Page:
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Everyone keeps asking about Luka's "defining" moment, and I've been thinking about it. He's been defined in a lot of ways; he's a guy who'll cook dinner for you AND wash the dishes. He'll stay past his shift, even though he's already exhausted, to help a med student get through a hard day. He's quiet, doesn't talk much about himself, doesn't complain. When he does decide to open up, he goes all the way. But there's another side, too. We saw it when he didn't want the organ transplant patient to receive the kidney because he didn't "deserve" it. SPOILER SPOILER SPOILER SPOILER SPOILER SPOILER SPOILER SPOILER SPOILER. We'll see it again tomorrow night when he and Peter argue over who gets first priority on the Medivac helicopter, the seriously injured shooter or one of his victims. Again, Luka is reserving for himself the right to decide who deserves medical treatment; ultimately, who lives and who dies. That's not up the doctor; he's crossed over to playing God. I hope they deal with this trait, and soon. It's dangerous.

-- Felicity (felicity08@juno.com), May 17, 2000


I do agree that it is not up to Luka to decide who deserves treatment or not. The way I took his actions for tomorrow's ep were. . .he has lived through a war. His family died as a result of it. He probably has a different view of how the 'enemy' or the 'guilty' should be treated as opposed to the innocent or the victims. Does this make any sense? Luka has seen a lot of lives wasted and cut short, and this, IMHO, affects how he treats patients. Not excusable, I know, but where I think the character is coming from in regards to this.

-- Michelle (michw_316@yahoo.com), May 18, 2000.

I think an episode like this is going to hit Luka too close to home. I love Luka, he is my favorite 'new' character. I think he's sweet, nice, and damn attractive. His family was killed in war, probably in a situation similar to the one he is going to be put into. He most likely has some inner torment, and he is NOT going to want to save the life of a murderer. I thought way back when we first found out about Luka, how hard it must be for him to be a doctor, saving people who hurt others or watching people die. I think that tonight's episode may capitalize on that.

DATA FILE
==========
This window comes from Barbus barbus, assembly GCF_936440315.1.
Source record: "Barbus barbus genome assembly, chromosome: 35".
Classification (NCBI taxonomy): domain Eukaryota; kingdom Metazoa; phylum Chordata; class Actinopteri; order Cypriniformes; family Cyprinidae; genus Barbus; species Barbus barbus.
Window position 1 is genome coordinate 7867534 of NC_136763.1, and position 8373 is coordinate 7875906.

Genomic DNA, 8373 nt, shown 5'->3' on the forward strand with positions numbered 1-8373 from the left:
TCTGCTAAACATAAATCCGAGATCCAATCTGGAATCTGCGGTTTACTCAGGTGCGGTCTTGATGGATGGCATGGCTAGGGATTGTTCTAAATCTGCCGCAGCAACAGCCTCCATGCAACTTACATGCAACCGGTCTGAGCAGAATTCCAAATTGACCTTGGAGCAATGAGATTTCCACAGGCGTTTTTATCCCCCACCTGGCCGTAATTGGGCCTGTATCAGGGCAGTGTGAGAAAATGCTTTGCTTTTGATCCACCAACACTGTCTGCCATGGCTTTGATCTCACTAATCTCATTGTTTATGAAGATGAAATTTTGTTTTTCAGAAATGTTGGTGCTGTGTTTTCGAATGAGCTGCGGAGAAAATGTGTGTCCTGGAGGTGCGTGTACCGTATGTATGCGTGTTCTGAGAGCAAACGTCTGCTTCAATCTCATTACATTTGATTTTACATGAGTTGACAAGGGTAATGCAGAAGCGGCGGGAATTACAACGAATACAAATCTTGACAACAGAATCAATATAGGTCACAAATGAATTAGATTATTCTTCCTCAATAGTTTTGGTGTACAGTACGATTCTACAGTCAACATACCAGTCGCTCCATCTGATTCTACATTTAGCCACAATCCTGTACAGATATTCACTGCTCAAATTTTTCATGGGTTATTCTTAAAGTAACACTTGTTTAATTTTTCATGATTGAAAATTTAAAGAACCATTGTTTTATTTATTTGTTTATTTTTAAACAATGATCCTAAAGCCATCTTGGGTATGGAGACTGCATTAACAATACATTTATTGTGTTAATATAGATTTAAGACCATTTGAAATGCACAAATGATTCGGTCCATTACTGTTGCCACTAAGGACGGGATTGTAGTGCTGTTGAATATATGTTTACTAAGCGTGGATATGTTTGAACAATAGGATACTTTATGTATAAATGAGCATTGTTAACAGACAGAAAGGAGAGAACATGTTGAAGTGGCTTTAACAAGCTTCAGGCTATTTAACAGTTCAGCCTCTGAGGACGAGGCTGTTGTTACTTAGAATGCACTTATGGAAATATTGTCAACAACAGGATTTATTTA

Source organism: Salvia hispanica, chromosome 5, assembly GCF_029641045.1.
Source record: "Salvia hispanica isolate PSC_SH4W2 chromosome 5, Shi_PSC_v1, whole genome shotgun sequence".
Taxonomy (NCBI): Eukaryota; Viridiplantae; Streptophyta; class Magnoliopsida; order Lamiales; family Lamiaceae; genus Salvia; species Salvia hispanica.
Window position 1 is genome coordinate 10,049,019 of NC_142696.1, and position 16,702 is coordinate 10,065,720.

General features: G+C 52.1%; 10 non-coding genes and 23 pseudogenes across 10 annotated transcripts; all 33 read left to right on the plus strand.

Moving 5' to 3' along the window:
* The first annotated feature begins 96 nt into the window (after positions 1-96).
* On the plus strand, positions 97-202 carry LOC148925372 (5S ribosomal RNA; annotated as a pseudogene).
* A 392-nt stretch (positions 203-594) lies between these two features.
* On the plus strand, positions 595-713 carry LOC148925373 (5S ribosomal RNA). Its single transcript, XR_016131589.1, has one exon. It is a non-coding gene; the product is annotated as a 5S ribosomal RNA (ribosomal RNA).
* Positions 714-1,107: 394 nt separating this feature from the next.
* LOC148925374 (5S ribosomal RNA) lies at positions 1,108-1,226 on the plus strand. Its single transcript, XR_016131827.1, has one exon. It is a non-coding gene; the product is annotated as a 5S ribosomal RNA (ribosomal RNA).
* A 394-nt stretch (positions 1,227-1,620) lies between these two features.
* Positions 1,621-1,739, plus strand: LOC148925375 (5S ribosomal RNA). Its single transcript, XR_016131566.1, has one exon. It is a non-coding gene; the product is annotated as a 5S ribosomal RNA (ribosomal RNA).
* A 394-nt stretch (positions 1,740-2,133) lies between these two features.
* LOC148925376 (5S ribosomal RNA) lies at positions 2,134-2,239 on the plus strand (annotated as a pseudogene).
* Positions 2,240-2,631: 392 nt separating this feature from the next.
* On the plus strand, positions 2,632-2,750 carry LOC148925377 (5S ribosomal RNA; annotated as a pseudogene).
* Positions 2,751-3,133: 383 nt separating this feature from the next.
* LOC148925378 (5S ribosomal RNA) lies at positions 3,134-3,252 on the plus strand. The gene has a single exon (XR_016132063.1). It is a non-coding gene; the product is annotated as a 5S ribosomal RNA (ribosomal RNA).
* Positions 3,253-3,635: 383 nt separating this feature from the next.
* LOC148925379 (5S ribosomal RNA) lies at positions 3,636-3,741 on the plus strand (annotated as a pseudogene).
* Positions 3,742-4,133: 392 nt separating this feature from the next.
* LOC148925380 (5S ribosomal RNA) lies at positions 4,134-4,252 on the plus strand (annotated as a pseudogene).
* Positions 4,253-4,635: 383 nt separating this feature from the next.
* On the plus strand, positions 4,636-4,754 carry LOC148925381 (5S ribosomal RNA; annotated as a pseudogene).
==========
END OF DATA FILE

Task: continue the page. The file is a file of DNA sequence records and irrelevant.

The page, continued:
-- Joanne (bucklind@hotmail.com), May 18, 2000.

I don't really think it is fair to say that Luka is "playing God". I think he is an excellent doctor. He does have a different view on life than others because of his background. I will have to wait and see tonight's epi, but I doubt Luka is the only doctor on earth who would rather treat a victim first over the perpetrator of the crime. Remember when Mark treated the white GSW before the black GSW mistakenly assuming that the black GSW was in a gang or something and it turned out the white guy was the bad guy? And the kidney transplant...I would have much rather given the kidney to a deserving patient than a druggie who destroyed his own kidneys and would probably do it again. They did the right thing in giving it to him since nobody else was available and not to let the organ go to waste. In the end I don't think Luka would EVER deny anyone medical treatment.

-- amanda (amanda.rehm@home.com), May 18, 2000.

And Amanda, remember when Carter gave a bad guy his own blood (the guy's). He didn't want to waste new blood for this guy in case somebody deserving it would show up and they had used all the blood for him (i don,t remember why they had so little blood that day). Anna and Carter had an argument over this and he admitted he wanted the guy to die or someting like this. This must be a hard choice to make for doctors, Luka included.

-- Manon (brault@saglac.qc.ca), May 18, 2000.

And let's not forget that Doug Ross did this sort of thing on a regular basis!

-- Barbara (goodbabs@zdnetonebox.com), May 18, 2000.

We'll find out tonight. Luka playing "God?" Maybe all physicians do to some extent at some point in their careers. From previews I've seen, it sounds like Luka's patient has a serious wound, as does Benton's. I wonder if it's possible for two physicians to agree in a situation like this. Benton would surely want his patient transported first, as would Luka. I think that the writers will create one of those "doctor dilemmas" that will have us questioning, and deciding for ourselves, who was right. However, knowing Luka's background and given his comment, it will make it a little more complicated. I still wonder about Vukovar and the discrepencies in Luka's story. What if he took his wife and children to the hospital after the shelling? Knowing what happened to the hospital in Vukovar, it's possible that Luka's wife and children had to forego treatment in favor of a wounded enemy soldier. This incident would certainly cause Luka to relive this moment, and attempt to gain more control over this particular situation (recall the blessing in "Last Rites"). All speculation, obviously, but I'm still wondering how the writers are going to tie together all the cleverly given clues about Luka that they've been giving us all season. My opinion is that they've developed this character with great care and sublety.

-- Marlie (Marliemarie@aol.com), May 18, 2000.

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